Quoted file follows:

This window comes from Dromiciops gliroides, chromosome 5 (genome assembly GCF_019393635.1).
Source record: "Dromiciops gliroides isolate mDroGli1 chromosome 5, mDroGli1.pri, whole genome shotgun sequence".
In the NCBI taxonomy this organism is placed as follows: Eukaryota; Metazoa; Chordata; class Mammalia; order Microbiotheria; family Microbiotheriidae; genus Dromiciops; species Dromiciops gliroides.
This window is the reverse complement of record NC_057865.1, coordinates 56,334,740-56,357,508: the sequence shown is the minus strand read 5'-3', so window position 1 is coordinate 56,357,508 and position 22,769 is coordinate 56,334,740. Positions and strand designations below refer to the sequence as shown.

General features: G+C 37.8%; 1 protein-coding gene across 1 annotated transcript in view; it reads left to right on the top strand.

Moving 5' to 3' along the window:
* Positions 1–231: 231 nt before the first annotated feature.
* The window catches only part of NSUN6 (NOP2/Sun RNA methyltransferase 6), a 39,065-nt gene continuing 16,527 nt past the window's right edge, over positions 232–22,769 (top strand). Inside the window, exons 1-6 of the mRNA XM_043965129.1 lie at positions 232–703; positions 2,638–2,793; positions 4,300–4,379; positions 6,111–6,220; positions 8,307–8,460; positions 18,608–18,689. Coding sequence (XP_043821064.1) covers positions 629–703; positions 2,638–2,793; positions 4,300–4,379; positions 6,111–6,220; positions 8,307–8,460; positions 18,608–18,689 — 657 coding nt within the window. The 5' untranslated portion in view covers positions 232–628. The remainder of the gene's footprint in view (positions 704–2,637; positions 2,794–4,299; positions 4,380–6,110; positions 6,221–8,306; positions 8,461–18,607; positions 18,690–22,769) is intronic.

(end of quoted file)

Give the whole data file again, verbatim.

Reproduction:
This window comes from Dromiciops gliroides, chromosome 5 (genome assembly GCF_019393635.1).
Source record: "Dromiciops gliroides isolate mDroGli1 chromosome 5, mDroGli1.pri, whole genome shotgun sequence".
In the NCBI taxonomy this organism is placed as follows: Eukaryota; Metazoa; Chordata; class Mammalia; order Microbiotheria; family Microbiotheriidae; genus Dromiciops; species Dromiciops gliroides.
This window is the reverse complement of record NC_057865.1, coordinates 56,334,740-56,357,508: the sequence shown is the minus strand read 5'-3', so window position 1 is coordinate 56,357,508 and position 22,769 is coordinate 56,334,740. Positions and strand designations below refer to the sequence as shown.

General features: G+C 37.8%; 1 protein-coding gene across 1 annotated transcript in view; it reads left to right on the top strand.

Moving 5' to 3' along the window:
* Positions 1–231: 231 nt before the first annotated feature.
* The window catches only part of NSUN6 (NOP2/Sun RNA methyltransferase 6), a 39,065-nt gene continuing 16,527 nt past the window's right edge, over positions 232–22,769 (top strand). Inside the window, exons 1-6 of the mRNA XM_043965129.1 lie at positions 232–703; positions 2,638–2,793; positions 4,300–4,379; positions 6,111–6,220; positions 8,307–8,460; positions 18,608–18,689. Coding sequence (XP_043821064.1) covers positions 629–703; positions 2,638–2,793; positions 4,300–4,379; positions 6,111–6,220; positions 8,307–8,460; positions 18,608–18,689 — 657 coding nt within the window. The 5' untranslated portion in view covers positions 232–628. The remainder of the gene's footprint in view (positions 704–2,637; positions 2,794–4,299; positions 4,380–6,110; positions 6,221–8,306; positions 8,461–18,607; positions 18,690–22,769) is intronic.